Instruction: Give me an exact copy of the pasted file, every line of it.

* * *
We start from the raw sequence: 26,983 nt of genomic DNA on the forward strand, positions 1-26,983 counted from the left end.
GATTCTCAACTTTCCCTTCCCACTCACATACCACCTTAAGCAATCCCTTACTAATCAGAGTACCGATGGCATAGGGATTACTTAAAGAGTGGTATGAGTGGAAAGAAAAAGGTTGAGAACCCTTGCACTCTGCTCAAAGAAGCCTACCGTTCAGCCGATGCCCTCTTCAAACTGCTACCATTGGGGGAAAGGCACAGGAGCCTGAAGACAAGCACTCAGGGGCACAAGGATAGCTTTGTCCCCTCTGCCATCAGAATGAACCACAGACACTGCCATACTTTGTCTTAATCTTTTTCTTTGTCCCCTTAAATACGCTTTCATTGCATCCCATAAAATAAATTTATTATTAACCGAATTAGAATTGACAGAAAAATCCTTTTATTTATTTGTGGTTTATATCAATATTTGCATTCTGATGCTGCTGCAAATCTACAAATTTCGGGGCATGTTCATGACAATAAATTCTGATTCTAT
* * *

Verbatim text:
We start from the raw sequence: 26,983 nt of genomic DNA on the forward strand, positions 1-26,983 counted from the left end.
GATTCTCAACTTTCCCTTCCCACTCACATACCACCTTAAGCAATCCCTTACTAATCAGAGTACCGATGGCATAGGGATTACTTAAAGAGTGGTATGAGTGGAAAGAAAAAGGTTGAGAACCCTTGCACTCTGCTCAAAGAAGCCTACCGTTCAGCCGATGCCCTCTTCAAACTGCTACCATTGGGGGAAAGGCACAGGAGCCTGAAGACAAGCACTCAGGGGCACAAGGATAGCTTTGTCCCCTCTGCCATCAGAATGAACCACAGACACTGCCATACTTTGTCTTAATCTTTTTCTTTGTCCCCTTAAATACGCTTTCATTGCATCCCATAAAATAAATTTATTATTAACCGAATTAGAATTGACAGAAAAATCCTTTTATTTATTTGTGGTTTATATCAATATTTGCATTCTGATGCTGCTGCAAATCTACAAATTTCGGGGCATGTTCATGACAATAAATTCTGATTCTAT